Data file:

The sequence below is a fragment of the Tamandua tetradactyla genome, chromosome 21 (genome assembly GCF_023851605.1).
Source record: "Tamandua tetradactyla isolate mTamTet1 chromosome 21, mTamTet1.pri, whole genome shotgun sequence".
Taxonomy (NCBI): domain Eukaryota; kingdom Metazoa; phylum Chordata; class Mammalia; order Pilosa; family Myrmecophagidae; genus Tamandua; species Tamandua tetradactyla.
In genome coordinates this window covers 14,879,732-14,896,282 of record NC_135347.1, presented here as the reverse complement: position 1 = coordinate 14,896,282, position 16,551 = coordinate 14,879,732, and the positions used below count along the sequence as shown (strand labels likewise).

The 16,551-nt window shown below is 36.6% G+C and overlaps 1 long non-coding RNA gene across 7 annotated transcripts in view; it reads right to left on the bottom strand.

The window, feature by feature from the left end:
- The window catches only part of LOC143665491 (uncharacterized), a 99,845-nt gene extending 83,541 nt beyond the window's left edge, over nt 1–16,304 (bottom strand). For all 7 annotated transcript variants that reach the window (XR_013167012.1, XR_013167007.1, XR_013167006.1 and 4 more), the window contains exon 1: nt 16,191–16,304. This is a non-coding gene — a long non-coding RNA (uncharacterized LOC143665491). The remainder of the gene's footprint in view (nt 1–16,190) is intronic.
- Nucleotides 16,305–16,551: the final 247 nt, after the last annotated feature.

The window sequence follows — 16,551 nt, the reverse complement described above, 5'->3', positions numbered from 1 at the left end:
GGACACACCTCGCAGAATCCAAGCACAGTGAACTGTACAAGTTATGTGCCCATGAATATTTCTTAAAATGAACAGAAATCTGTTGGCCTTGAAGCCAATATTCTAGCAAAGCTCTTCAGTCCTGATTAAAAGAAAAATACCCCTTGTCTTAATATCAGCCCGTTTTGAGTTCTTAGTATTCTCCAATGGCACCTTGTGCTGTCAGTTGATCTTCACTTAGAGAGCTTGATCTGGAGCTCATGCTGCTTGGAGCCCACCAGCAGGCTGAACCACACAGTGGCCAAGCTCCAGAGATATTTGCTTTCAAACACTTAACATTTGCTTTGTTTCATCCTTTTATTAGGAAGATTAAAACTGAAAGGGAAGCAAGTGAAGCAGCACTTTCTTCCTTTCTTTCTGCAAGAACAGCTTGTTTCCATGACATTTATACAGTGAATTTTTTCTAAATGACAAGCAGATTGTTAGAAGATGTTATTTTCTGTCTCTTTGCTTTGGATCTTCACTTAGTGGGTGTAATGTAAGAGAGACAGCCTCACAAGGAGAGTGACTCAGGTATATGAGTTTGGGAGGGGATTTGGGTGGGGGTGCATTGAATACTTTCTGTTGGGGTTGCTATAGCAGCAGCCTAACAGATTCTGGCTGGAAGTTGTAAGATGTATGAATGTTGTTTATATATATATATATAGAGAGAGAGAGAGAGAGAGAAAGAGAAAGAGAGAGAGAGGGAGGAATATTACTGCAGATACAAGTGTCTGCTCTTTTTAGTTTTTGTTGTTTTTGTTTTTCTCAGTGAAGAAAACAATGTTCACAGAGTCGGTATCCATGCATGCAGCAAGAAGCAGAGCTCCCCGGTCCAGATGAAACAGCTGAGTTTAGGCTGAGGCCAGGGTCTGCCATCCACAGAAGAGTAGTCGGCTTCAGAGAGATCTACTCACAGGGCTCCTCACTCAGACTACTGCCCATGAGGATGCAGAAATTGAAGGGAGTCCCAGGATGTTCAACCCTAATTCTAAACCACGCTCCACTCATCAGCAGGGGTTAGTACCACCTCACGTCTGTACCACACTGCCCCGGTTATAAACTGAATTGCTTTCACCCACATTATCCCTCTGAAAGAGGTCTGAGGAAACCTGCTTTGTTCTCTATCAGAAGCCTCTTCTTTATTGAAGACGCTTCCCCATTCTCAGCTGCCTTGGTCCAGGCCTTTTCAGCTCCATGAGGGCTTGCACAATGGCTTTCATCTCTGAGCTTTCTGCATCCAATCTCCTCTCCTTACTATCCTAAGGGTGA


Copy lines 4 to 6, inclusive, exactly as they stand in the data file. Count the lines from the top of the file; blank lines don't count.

In genome coordinates this window covers 14,879,732-14,896,282 of record NC_135347.1, presented here as the reverse complement: position 1 = coordinate 14,896,282, position 16,551 = coordinate 14,879,732, and the positions used below count along the sequence as shown (strand labels likewise).

The 16,551-nt window shown below is 36.6% G+C and overlaps 1 long non-coding RNA gene across 7 annotated transcripts in view; it reads right to left on the bottom strand.

The window, feature by feature from the left end: